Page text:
In the evening around 6:00PM she will leave the shelter and venture out into my yard, sometimes she lays by the pond, other times she hides in the ornamental grass garden, and sometimes she sits on the back wall, rarely does she enter the woods to go to the cat colony by the caves.

I have been watching the feral cat named Lucy through the lens of my camera. She was wounded several weeks ago and I trapped her for medical care.  The wound on her paw is not healing. The 1/2 inch scab grow larger daily. 

Lucy has been chewing on her paw, as if she needs to drain it daily. I suspect that she has another infection. On Friday September 3rd, I spoke to the veterinarian and I told him my concerns for Lucy’s wound, he told me that she is chewing on her paw because it must have another infection.  I was told to re-trap Lucy the feral cat and to bring her in for a medical examination. 

I set up the trap inside the the shelter as that is where her feeding station is located. 

Both my husband and I have been watching the shelter, waiting for Lucy to go inside. Lucy did not spend the night in the shelter. She did come to my yard at 3:00 this afternoon and I noticed blood on Lucy's head and I thought that she had been in a fight. Then I noticed her paw, it was covered with blood. 

I quickly made up a bowl of Blue Buffalo chicken canned cat food and brought food and fresh water out to her.   I set the food in the back of the trap. I left the kitty door open and I waited for her to go inside. She did not enter the shelter; instead she hunted a salamander and ate it before walking out of my yard.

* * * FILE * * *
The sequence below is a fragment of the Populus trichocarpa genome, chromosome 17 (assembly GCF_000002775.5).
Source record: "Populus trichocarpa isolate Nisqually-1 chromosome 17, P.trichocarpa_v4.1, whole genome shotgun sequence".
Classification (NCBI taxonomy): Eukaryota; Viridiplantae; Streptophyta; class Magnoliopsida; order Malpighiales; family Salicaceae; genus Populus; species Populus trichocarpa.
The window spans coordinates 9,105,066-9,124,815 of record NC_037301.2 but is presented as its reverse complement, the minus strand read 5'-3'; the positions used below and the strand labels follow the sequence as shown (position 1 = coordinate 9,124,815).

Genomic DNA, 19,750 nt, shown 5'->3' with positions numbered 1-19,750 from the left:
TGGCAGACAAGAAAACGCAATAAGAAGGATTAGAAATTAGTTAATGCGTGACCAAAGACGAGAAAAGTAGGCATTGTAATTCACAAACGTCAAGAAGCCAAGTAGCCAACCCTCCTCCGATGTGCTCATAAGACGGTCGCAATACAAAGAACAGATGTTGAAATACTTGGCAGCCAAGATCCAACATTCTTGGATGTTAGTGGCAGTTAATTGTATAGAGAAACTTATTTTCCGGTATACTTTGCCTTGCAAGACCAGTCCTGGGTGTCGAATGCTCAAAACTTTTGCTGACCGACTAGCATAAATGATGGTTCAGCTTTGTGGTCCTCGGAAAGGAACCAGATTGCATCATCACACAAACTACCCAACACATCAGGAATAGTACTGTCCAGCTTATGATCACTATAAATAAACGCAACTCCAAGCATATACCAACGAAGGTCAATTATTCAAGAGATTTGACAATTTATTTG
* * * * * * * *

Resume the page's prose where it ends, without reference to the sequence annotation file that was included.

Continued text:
I will continue to watch the shelter and have placed a baby monitor inside, that way I will be informed of any movement. I pray that she enters the shelter tonight and I also pray that God will watch over her and guide her to the shelter and inside the trap.

Friday, September 3, 2010

Saying Goodbye to a Feral Kitten

Saying goodby to a kitten that is only weeks old is the hardest thing that a colony caregiver can do.  There is always a reason why a kitten needs to be put down and even if you know it is the right decision it does not make it any easier.

I came to know this feral kitten whne the queen cat  brought her three young kittens to my garage shelter and that is where I trapped the mother cat  and all of the kittens for veterinarian care.  One kitten had a bite wound on his paw, another had a puncture wound on her head and one kitten had an infection in his eye.